As you might already know, LISA, a joint mission from ESA and NASA which is scheduled for 2014, will test the fundamental theories of gravitation, including Einstein's General Relativity. In "The day LISA Pathfinder hung in the balance," the European Space Agency reminds us that this mission relies on two small hearts. The Laser Interferometer Space Antenna (LISA) hearts are two cubes, just 5 centimeters across, but will look at three spacecrafts positioned five million kilometers distant from one another. But read more...
Here is a short description of these 'hearts' which will be used to check if our current concept of relativity is valid or not.
A cornerstone of relativity is the concept of a frame of reference. This is a set of bodies relative to which any motion can be measured. Without a reference frame, no motion through space can be detected. Scientists call a frame of reference 'inertial' if unperturbed objects appear in that frame, either at rest or moving at a constant velocity.
To make this measurement, LISA Pathfinder uses two 'proof-masses'. Each is a small cube of a gold and platinum alloy, whose relative motion is measured by a laser beam. Once in space, the proof-masses will float freely within the spacecraft. When subtle forces act on the proof-masses, the laser beam will detect the way they change position to within a few thousandths of a billionth of a meter, and will be able to detect forces as small as the weight of a typical bacterium.
Here are more details about the goal of the joint ESA/NASA LISA mission? Here is the answer, provided by ESA in LISA in a new light (September 22, 2005).
[The mission,] envisaged to launch in the 2014 timeframe and designed for the purpose of detecting Einstein’s gravitational waves, relies on the use of laser light to measure the tiny distance variations that a passing gravitational wave will induce between separated masses. To this end, the LISA laser interferometer, which is formed by a triangular constellation of three spacecraft positioned five million kilometres distant from one another, will have to detect relative displacements over this enormous distance with an accuracy of less than a tenth of an atom’s diameter.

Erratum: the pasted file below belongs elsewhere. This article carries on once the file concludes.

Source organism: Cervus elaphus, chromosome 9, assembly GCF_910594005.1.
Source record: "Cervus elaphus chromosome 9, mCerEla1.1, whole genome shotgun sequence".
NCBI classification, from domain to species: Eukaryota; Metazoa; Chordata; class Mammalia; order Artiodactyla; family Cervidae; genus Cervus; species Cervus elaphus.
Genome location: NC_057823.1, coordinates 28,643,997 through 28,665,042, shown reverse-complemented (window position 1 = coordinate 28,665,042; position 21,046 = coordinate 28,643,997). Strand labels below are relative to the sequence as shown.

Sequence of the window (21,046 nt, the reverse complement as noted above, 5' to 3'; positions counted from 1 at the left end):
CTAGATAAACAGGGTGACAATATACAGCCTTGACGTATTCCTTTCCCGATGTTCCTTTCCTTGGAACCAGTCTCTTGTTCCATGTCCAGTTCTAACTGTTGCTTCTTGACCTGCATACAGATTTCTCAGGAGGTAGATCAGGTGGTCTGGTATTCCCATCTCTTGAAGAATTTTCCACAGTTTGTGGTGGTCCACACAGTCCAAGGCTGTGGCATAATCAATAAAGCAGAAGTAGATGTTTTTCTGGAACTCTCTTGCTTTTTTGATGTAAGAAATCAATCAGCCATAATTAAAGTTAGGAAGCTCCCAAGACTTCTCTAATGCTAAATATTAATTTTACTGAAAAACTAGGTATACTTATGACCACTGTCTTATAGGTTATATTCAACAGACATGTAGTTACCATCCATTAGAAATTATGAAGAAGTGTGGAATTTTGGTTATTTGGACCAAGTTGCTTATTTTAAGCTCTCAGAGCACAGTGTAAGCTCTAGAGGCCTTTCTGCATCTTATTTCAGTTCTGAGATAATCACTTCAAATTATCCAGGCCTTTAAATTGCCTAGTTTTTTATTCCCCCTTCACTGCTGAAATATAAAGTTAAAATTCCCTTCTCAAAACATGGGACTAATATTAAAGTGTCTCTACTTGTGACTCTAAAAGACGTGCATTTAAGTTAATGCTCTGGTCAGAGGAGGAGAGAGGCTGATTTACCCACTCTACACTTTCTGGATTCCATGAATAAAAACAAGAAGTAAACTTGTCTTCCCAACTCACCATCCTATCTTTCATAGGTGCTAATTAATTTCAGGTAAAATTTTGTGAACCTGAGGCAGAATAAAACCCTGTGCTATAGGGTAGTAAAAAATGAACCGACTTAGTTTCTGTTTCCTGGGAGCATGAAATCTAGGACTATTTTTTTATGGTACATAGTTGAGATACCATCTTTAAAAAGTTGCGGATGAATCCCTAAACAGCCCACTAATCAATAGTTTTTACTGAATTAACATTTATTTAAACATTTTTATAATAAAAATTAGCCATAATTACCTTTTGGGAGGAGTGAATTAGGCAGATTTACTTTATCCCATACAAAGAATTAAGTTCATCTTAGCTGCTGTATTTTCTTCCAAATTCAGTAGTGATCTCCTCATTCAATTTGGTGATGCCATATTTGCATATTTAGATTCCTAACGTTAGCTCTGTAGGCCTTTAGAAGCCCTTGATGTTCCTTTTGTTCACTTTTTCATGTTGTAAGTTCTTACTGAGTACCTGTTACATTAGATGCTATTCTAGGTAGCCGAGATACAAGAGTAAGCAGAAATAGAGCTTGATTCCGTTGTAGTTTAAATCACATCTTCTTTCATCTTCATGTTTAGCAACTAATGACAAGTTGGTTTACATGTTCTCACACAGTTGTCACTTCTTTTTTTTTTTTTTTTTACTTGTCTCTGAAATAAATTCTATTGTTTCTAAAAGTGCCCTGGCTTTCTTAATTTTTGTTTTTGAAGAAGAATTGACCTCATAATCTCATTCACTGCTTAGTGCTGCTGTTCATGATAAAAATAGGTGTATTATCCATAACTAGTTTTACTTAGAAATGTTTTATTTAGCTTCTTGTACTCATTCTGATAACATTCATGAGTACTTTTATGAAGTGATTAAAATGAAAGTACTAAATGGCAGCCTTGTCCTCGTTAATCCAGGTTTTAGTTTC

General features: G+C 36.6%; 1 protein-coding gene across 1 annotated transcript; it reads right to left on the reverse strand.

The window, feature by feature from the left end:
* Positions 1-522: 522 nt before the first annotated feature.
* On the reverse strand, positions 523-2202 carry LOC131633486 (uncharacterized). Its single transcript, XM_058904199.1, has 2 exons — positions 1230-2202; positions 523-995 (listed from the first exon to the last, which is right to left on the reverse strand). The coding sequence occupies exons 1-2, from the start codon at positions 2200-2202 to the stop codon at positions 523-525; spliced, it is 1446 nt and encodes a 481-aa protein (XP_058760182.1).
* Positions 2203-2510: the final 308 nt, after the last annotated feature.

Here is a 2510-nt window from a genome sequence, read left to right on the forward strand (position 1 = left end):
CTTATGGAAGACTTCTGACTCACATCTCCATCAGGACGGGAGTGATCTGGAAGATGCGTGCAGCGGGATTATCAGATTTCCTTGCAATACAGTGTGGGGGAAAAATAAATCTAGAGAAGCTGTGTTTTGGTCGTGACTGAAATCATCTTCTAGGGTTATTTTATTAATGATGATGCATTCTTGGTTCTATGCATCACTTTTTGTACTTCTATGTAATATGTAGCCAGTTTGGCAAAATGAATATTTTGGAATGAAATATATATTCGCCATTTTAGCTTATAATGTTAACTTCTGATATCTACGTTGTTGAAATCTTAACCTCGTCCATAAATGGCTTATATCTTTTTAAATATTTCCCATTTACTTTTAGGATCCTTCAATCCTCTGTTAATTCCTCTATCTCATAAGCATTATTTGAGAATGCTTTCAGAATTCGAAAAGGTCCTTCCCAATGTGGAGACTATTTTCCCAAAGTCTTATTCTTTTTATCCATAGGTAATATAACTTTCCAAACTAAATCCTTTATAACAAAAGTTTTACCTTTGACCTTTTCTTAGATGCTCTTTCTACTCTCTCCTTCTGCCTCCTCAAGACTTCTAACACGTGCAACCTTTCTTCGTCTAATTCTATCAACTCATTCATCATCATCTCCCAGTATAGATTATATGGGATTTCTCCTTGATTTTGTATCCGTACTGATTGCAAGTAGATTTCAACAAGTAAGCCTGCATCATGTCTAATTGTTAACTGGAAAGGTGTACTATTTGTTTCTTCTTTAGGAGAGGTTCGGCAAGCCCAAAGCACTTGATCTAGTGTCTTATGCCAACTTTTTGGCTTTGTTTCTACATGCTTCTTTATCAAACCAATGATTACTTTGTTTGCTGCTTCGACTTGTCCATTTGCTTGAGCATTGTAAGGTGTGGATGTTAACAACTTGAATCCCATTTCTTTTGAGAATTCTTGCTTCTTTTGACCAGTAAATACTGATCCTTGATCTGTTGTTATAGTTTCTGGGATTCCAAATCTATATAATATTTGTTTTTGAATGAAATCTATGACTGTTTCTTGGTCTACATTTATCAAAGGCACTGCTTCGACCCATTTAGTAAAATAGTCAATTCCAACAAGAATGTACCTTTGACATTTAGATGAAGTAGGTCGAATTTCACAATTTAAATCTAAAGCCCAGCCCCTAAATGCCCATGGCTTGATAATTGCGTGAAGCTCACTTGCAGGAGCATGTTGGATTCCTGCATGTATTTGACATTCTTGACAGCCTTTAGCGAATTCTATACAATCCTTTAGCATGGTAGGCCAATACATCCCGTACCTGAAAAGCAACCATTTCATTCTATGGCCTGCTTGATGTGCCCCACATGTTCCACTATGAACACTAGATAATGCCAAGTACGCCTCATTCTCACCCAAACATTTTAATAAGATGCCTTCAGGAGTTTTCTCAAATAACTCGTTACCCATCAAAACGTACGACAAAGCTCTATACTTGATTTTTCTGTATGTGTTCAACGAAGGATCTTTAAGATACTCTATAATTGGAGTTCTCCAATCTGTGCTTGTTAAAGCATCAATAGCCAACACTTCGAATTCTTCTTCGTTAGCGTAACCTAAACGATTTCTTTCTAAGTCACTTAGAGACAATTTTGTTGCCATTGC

Below is an illustration showing how these future three satellites will help to "detect and observe gravitational waves from massive black holes and galactic binaries with periods in the range of a few seconds to a few hours (i.e. in the frequency range 10-4 to 10-1 Hz)." Credits: ESA-C. Vijoux
And below, this photograph shows the LISA Pathfinder gold-platinum proof-mass being placed over the high sensitivity balance used at the International Bureau of Weights and Measures (BIPM, France) to measure the proof-mass's magnetic susceptibility. (Credits: Courtesy of M. Hueller (University of Trento)/R. Davis (BIPM))
If you want more information about this future space mission, here is a link to a LISA overview, from which the top illustration was picked, and which gives additional details about this future space mission.
Detecting gravitational waves is the goal of ESA's future LISA mission. LISA will search for gravitational radiation from astronomical sources, testing the fundamental theories of gravitation.
The Laser Interferometer Space Antenna (LISA) is a joint mission with NASA. It is a three-spacecraft mission, designed to detect the 'ripples' in space given out when very massive objects undergo strong acceleration. For example, they are produced when a black hole swallows a massive neutron star. Such ripples are called 'gravitational waves' and LISA will be the first mission to try and detect them from space.
Finally, here is the conclusion of the ESA news release which served as the basis for this post: "LISA Pathfinder [scheduled for 2009] paves the way for LISA, three spacecraft that will work together to detect Einstein's predicted ripples, known as gravitational waves, in the fabric of spacetime.
Sources: European Space Agency news release, via EurekAlert!, October 11, 2006 ESA pages
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